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Commentary: Who's to blame for Michelle Wolf?

White House Correspondents' Dinner backlash
White House Correspondents' Dinner backlash 08:54

"I'm just here to tell jokes, I have no agenda, I'm not trying to get anything accomplished. So those of you here from Congress, you should feel right at home." – comedian Michelle Wolf, White House Correspondents' Dinner, Saturday, April 28, 2018

Oh, Michelle, if only you had meant it.

My first real job after college was as a touring stand-up comedian, working the club circuit with amazingly talented people like Jerry Seinfeld, Rita Rudner and Jeff Foxworthy. On stage, I lived and died by one simple rule: Get laughs. Not approval, not warm reviews. Make people laugh their extremities off. Period.

Which is why the funniest moment of Michelle Wolf's partisan, vulgar, obscenity-laced set at the White House Correspondents' Association Dinner was when, after a joke based on a locker-room reference to the female anatomy, she shrugged at the room and said "You shoulda done more research before you go me to do this."

It's funny because it's true!

To Trump defenders complaining that Wolf trashed President Trump and staffers like Sarah Huckabee Sanders, I say: "Why the heck were you watching? Did you really expect anything else?"

Michelle Wolf jabs WH press secretary 01:33

To embarrassed members of the White House Correspondents' Association, I say essentially the same thing. You invited a Trump-hating comic from the Daily Show—a tired nightly re-hash of liberal twitter memes with a sprinkling of potty humor—to speak at your event. 

Yes, Michelle Wolf was crass, vulgar, insulting and hyper-partisan. You know what they call that in the world of stand-up comedy?

"Her act."

So unless she had some pre-show agreement about not working blue or avoiding controversial content—not uncommon for comics working corporate gigs, by the way, Michelle Wolf did nothing wrong.

The blame is entirely on the Washington press corps and the White House Correspondents' Association organizers. What they did Saturday night was the "Friar's Roast" version of a Kinsley gaffe: They accidentally revealed the truth.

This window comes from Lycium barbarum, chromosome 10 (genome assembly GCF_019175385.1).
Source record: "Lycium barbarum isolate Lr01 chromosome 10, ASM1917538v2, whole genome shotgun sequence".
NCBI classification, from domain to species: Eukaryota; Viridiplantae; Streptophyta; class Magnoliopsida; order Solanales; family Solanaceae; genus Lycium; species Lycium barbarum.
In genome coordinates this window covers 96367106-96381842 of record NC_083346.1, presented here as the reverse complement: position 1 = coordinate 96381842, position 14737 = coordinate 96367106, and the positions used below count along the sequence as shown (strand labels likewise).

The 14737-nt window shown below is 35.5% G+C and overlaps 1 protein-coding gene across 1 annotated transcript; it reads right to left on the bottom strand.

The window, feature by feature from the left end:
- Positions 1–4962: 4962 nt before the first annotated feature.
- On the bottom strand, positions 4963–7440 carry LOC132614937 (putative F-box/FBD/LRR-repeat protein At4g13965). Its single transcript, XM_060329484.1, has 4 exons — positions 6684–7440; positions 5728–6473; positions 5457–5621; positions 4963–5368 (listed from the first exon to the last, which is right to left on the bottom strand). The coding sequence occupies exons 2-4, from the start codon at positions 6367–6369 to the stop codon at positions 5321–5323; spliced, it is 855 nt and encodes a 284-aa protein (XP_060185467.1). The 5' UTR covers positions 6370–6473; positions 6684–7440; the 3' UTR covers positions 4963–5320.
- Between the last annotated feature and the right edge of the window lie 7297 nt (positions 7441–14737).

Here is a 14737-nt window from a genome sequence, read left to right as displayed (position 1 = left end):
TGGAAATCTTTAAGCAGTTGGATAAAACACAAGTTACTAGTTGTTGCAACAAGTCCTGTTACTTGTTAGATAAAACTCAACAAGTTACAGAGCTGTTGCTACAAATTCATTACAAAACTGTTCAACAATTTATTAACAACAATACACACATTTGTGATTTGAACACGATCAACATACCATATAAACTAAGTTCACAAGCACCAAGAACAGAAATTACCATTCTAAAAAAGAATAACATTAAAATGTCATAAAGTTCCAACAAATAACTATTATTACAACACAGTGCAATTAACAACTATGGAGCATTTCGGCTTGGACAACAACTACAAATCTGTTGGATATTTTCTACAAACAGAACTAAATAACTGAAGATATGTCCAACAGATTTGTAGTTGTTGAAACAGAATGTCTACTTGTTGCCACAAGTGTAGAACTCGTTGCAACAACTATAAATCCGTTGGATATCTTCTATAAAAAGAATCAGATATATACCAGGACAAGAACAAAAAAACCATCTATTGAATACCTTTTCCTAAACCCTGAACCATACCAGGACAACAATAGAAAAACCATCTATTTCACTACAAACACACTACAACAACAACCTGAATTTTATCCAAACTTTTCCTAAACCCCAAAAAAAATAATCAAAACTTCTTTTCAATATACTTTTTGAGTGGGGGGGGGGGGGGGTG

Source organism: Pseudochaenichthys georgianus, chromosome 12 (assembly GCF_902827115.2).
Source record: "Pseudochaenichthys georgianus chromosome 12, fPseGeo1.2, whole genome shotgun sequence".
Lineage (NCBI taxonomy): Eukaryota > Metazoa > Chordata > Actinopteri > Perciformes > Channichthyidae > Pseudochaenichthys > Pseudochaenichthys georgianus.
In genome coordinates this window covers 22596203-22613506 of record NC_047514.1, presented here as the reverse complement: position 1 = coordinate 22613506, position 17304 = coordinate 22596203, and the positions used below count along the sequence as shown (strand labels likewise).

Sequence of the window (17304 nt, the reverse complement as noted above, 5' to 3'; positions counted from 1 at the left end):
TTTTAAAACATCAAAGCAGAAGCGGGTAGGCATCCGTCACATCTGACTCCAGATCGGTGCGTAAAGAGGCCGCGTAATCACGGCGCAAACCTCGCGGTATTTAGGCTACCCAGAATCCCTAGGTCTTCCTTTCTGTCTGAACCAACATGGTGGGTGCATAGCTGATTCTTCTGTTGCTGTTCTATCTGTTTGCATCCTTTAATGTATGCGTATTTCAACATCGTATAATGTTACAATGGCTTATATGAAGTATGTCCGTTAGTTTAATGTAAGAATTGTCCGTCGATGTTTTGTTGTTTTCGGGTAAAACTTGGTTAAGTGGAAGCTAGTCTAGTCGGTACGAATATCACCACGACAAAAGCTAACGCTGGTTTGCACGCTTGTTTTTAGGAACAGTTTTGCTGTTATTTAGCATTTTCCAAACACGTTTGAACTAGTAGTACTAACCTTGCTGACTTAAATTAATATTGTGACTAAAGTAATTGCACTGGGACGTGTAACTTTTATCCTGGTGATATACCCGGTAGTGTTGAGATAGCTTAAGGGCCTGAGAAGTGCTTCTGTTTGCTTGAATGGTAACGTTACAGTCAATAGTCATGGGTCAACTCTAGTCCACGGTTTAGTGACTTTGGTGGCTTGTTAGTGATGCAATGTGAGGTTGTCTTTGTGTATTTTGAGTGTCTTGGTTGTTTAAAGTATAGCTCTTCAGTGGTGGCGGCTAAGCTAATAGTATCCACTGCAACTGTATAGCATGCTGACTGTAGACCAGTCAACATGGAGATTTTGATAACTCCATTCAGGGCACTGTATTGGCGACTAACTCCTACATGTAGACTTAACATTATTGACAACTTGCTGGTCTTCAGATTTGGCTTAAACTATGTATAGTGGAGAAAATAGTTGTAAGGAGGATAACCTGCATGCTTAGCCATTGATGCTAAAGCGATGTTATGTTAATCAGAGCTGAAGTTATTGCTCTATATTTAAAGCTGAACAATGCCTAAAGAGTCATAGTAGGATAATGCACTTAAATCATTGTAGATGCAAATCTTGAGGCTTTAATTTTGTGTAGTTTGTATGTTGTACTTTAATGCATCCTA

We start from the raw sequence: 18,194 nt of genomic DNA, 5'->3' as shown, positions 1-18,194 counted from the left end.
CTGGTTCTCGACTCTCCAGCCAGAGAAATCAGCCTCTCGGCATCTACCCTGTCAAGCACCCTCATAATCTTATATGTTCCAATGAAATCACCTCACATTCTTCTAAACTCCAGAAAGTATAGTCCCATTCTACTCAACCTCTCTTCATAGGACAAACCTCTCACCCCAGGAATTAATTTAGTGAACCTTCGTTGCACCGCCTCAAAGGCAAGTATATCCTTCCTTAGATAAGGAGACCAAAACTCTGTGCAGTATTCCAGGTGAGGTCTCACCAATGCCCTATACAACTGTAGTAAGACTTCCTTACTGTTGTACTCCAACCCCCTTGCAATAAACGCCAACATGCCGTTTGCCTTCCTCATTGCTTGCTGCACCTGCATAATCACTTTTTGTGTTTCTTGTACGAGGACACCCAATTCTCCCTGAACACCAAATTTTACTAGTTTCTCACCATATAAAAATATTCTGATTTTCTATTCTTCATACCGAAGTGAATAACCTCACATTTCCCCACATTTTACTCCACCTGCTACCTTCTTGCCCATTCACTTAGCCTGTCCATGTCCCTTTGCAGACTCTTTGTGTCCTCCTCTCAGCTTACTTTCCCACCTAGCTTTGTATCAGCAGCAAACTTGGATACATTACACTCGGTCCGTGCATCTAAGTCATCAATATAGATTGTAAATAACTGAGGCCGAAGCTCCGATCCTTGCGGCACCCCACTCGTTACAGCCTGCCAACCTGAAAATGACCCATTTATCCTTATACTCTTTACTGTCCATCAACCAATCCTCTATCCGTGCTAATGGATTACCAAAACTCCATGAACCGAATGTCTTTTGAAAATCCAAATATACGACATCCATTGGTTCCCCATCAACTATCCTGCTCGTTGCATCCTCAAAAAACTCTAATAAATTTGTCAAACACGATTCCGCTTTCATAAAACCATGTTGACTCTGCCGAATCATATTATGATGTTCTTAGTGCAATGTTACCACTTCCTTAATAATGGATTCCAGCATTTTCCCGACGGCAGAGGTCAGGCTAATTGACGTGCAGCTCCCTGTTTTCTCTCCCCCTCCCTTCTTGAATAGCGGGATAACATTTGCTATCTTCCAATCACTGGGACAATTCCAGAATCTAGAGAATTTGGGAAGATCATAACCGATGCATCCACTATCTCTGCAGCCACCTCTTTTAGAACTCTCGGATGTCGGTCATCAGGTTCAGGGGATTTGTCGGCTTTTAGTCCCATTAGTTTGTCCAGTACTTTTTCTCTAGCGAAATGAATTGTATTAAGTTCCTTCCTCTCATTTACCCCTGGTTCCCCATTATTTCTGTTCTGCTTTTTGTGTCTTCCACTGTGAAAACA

The phrase "Kinsley Gaffe" comes from a funny riff by longtime DC pundit Michael Kinsley in Time magazine. He observed that in the modern era of political spin, a gaffe isn't when a politician makes a mistake, but rather "when a politician tells the truth — or more precisely, when he or she accidentally reveals something truthful about what is going on in his or her head."

Inviting Michelle Wolf was the DC media revealing their views of the president. They didn't offer critiques of policy or comic takes on presidential foibles. They held a "We Hate Trump!" party and invited the rest of America to look upon their loathing of a guy 60 million of their fellow citizens voted for. That was the set up.

The punchline? These same reporters heading back out to complain that Americans think they're #FakeNews.

Michelle Wolf's vulgar joke about the liberal media's sexual ecstasy over the #RussiaGate story may not have been C-SPAN friendly, but it wasn't untrue. And when she called Sarah Sanders an "Uncle Tom, but for white women who disappoint other white women"—a vile, fundamentally sexist attack—she was merely giving voice to the inner monologue of many in the audience. 

A former president of the White House Correspondents' Association, Ed Henry of Fox News, called for the group to issue an immediate apology, and a few liberal journalists like Andrea Mitchell and Mika Brzezinski of NBC agreed.

On the morning after her performance, however, Michelle Wolf took to Twitter to defend herself: "All these jokes were about [Sarah Sanders] despicable behavior."

"Despicable"? Really? Yes, Sanders is a political flak (another job from my misspent youth, by the way) and, therefore, in the business of spinning stories to her boss's benefit. Just like Jay Carney did for Obama and Ari Fleischer did for George W. Bush, on and on throughout political history. So why is she "despicable"?

The New York Times' Peter Baker tweeted this understatement of the evening: "Unfortunately, I don't think we advanced the cause of journalism tonight."

A question for Mr. Baker and the rest of the media establishment: When was the last time you thought the White House Correspondents Dinner did that?

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